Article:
For nested tables and varrays declared within PL/SQL, the element type of the table or varray can be any PL/SQL data type except REF CURSOR.
Using Cursor Variables (REF CURSORs)
Like a cursor, a cursor variable points to the current row in the result set of a multiple-row query.
A cursor variable is more flexible because it is not tied to a specific query. You can open a cursor variable for any query that returns the right set of columns. You pass a cursor variable as a parameter to local and stored subprograms.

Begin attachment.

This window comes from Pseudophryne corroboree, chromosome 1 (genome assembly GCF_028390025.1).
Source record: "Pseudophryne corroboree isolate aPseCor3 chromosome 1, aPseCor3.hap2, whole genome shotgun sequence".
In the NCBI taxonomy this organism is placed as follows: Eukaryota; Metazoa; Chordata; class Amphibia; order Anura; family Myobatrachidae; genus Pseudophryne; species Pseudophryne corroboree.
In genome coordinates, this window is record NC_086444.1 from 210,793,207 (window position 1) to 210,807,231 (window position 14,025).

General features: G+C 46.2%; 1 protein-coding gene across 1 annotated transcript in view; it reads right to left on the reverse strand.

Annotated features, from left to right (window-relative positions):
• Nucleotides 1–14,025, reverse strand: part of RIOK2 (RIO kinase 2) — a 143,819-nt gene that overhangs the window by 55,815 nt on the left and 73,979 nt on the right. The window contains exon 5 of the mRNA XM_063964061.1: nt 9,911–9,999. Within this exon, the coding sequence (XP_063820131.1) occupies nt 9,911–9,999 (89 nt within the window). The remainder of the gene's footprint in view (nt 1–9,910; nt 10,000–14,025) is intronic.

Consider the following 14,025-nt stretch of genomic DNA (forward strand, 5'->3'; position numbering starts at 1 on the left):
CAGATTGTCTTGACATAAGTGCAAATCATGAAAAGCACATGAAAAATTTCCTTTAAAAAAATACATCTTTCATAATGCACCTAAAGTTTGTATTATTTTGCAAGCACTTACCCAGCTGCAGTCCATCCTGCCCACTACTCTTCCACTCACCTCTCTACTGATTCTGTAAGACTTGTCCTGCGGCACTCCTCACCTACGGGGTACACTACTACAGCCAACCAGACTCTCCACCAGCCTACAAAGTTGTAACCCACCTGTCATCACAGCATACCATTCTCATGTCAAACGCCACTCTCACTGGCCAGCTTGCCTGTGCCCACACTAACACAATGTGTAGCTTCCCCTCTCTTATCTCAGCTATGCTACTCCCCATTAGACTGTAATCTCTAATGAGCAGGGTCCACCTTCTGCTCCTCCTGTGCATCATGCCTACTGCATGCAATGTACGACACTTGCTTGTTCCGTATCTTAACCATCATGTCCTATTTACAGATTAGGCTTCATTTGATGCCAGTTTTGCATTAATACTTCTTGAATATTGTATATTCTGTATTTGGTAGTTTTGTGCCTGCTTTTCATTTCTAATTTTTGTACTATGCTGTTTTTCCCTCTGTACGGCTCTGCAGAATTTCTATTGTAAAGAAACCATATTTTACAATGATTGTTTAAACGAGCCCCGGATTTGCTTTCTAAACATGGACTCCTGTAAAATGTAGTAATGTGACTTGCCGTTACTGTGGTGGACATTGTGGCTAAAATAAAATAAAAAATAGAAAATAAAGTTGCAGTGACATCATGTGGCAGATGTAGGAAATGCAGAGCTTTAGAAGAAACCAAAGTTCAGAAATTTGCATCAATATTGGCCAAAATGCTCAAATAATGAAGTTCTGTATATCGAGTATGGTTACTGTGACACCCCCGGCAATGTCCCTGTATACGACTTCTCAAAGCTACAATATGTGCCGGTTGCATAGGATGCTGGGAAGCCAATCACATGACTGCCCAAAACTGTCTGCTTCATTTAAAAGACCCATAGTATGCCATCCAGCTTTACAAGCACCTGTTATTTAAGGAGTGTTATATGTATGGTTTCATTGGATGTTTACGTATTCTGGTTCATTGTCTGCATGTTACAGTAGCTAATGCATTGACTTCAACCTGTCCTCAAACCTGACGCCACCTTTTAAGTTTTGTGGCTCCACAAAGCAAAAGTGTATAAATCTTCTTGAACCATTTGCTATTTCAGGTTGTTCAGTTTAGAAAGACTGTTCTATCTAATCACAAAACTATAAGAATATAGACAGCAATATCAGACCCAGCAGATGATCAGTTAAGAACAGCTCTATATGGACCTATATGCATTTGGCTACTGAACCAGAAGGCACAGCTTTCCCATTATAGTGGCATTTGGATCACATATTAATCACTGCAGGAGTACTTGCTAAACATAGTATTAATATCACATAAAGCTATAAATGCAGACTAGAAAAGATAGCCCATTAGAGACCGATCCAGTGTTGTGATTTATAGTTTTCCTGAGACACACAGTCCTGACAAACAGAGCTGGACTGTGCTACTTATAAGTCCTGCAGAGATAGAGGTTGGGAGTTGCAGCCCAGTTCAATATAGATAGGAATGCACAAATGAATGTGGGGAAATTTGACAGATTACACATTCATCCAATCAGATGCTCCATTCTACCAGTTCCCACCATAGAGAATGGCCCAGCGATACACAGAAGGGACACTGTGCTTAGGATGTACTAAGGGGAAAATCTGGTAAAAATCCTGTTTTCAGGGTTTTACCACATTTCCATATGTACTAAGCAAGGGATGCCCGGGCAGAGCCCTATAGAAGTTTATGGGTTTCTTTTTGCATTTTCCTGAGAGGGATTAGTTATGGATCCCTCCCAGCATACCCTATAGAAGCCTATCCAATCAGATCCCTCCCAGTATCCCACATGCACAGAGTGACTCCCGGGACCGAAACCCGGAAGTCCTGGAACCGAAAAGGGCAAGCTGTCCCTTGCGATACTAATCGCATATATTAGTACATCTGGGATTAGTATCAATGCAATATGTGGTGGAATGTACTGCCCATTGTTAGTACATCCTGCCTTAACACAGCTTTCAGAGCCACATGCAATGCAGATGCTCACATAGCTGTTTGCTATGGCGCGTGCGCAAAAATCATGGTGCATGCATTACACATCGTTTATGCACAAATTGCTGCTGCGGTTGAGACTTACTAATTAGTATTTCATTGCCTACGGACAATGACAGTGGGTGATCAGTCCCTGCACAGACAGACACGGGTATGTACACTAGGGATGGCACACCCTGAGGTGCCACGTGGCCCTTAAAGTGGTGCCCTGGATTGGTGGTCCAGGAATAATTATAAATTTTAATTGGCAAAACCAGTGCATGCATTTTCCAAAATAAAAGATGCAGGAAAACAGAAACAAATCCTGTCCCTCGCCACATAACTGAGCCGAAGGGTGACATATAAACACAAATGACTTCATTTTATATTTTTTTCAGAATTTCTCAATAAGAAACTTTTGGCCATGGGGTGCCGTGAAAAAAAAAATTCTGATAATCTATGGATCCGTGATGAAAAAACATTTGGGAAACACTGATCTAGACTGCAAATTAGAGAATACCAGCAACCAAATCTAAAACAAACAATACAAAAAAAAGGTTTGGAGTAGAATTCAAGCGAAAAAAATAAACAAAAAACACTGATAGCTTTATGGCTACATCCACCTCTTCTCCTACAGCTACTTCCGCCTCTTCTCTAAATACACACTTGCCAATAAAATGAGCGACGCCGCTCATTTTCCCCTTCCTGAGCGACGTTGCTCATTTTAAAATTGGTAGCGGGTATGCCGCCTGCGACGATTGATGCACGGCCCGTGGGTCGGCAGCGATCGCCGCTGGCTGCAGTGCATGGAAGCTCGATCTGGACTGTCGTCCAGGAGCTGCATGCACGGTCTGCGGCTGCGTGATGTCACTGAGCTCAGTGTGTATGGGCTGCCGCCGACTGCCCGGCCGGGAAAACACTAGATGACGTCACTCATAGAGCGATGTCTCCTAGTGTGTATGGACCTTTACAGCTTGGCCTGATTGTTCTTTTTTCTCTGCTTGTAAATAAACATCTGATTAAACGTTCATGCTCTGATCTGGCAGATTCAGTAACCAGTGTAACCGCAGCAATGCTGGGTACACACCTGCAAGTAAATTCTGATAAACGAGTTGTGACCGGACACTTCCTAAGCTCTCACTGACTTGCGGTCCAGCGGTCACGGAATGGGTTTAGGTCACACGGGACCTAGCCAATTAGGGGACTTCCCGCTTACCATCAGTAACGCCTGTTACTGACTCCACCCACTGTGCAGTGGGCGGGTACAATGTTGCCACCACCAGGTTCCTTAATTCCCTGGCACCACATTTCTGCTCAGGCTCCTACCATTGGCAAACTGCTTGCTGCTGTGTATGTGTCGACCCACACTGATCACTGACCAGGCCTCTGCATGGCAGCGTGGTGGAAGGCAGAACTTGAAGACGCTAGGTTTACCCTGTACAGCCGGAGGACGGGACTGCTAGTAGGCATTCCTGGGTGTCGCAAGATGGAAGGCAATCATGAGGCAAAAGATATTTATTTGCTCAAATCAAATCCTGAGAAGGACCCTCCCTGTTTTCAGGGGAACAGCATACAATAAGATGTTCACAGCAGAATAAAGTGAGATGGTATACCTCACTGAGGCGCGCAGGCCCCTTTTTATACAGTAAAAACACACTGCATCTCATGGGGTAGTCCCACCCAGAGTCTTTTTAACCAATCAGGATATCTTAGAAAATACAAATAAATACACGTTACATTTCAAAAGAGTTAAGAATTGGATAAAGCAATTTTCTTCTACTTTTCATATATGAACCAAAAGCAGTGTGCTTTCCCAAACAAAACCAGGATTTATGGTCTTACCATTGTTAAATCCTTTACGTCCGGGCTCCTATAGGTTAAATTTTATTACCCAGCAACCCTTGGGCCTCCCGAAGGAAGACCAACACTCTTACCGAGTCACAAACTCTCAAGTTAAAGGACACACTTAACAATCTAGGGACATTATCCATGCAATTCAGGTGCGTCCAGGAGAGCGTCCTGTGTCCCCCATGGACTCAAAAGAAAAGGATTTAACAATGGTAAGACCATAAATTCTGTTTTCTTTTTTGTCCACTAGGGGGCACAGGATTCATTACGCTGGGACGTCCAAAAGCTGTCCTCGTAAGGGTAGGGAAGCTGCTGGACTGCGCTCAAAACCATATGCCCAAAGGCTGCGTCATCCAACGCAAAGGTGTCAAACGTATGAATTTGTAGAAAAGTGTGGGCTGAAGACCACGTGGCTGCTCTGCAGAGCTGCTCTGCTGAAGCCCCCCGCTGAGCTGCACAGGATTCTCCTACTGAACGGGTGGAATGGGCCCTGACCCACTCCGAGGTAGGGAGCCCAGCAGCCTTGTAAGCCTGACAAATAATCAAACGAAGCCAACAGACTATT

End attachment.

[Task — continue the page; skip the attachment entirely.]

Opening the cursor variable in one subprogram, and processing it in a different subprogram, helps to centralize data retrieval. This technique is also useful for multi-language applications,
where a PL/SQL subprogram might return a result set to a subprogram written in a different language, such as Java or Visual Basic.
Cursor variables are available to every PL/SQL client. For example, you can declare a cursor variable in a PL/SQL host environment such as an OCI or Pro*C program, then pass it as an input host variable (bind variable) to PL/SQL.
Application development tools such as Oracle Forms, which have a PL/SQL engine, can use cursor variables entirely on the client side. Or, you can pass cursor variables back and forth between a client and the database server through remote subprogram calls